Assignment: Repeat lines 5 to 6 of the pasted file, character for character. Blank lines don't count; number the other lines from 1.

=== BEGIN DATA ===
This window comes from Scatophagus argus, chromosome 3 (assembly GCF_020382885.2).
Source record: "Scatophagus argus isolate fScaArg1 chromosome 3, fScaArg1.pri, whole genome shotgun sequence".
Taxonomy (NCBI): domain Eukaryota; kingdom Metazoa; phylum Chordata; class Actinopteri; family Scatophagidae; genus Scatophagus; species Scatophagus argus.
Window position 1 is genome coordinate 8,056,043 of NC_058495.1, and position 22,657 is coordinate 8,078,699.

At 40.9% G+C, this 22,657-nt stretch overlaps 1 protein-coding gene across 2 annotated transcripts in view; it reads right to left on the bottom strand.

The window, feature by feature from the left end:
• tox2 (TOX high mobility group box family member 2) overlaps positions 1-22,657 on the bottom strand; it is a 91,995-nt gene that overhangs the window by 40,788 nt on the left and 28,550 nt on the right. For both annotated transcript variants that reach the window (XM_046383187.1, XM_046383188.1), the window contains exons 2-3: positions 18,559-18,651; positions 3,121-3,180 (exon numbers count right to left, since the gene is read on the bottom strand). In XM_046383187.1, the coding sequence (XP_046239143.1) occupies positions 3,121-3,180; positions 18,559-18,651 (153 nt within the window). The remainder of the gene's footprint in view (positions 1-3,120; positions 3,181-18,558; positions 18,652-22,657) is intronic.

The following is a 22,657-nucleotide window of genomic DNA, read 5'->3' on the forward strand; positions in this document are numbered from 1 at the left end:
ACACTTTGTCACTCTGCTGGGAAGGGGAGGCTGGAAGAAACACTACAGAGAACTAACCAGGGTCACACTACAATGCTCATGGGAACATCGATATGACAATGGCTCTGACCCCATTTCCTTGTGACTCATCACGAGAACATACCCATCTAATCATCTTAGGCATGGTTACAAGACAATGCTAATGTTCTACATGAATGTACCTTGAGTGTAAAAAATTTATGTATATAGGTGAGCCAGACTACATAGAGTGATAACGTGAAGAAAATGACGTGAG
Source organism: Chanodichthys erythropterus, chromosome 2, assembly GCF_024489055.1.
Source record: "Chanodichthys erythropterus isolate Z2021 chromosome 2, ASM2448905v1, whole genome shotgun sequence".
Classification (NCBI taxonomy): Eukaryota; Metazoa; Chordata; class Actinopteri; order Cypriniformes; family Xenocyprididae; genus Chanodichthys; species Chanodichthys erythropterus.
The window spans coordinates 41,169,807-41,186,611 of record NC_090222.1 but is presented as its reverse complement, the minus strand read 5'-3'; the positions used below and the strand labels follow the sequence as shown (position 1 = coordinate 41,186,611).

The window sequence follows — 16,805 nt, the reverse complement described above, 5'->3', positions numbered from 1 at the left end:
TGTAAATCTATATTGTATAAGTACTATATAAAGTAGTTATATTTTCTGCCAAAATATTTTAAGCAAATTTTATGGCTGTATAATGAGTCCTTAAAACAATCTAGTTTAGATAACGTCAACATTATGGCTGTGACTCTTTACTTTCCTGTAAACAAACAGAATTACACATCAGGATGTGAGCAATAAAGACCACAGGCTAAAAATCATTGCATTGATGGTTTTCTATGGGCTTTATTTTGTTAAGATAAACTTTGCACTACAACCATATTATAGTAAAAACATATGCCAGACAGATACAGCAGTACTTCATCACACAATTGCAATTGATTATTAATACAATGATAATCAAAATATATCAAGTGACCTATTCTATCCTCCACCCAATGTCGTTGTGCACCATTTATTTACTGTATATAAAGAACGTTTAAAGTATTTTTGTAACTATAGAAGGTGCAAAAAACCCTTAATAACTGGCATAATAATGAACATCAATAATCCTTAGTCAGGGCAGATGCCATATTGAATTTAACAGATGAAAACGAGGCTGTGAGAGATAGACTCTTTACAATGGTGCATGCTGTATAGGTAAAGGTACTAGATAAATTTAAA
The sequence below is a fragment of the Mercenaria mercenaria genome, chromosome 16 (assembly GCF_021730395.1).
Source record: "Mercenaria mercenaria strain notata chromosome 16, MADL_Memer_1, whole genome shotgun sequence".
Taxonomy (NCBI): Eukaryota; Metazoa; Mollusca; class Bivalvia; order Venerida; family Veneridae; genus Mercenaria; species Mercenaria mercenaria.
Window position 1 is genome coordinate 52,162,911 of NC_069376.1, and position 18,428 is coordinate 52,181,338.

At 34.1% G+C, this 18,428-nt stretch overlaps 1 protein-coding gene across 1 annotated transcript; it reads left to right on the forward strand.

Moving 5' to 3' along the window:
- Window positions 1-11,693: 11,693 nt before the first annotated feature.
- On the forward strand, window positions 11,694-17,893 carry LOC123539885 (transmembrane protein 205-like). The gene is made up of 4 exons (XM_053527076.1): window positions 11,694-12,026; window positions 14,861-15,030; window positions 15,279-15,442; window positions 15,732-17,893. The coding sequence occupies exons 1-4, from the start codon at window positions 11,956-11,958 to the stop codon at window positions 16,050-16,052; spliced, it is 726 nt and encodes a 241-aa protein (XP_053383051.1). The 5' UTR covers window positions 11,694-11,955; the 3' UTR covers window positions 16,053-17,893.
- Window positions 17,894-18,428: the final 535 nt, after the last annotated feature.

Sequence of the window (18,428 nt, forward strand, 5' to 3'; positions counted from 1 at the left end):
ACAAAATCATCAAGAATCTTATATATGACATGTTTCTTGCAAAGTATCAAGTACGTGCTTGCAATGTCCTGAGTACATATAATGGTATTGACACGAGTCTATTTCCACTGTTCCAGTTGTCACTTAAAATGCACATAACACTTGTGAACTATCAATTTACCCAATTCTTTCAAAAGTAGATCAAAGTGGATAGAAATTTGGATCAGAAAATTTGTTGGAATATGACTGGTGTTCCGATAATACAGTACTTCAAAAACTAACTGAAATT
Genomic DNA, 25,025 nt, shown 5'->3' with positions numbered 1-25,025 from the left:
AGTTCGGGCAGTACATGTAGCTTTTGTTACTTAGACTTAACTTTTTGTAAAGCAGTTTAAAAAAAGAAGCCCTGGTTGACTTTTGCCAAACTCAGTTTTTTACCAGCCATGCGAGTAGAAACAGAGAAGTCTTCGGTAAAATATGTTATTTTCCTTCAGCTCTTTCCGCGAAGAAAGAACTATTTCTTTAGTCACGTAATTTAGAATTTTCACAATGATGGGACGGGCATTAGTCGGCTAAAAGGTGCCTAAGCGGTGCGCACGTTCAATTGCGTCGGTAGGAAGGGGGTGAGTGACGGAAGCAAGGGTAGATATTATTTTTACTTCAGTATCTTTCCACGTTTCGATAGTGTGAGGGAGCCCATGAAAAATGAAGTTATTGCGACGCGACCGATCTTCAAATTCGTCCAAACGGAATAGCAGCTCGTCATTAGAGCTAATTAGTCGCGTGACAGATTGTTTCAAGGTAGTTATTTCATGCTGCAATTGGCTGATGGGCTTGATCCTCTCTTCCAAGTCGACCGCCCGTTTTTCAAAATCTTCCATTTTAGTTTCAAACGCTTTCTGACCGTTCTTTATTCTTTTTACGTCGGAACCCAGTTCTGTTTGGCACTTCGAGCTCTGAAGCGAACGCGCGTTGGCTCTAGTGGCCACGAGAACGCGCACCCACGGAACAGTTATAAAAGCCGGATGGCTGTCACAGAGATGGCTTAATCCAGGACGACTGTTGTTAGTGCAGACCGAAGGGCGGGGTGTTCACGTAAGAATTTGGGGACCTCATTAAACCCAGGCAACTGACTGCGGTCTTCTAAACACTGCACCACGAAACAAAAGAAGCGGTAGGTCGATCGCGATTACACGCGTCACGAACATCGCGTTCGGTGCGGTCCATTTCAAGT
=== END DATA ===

At 40.9% G+C, this 22,657-nt stretch overlaps 1 protein-coding gene across 2 annotated transcripts in view; it reads right to left on the bottom strand.

The window, feature by feature from the left end: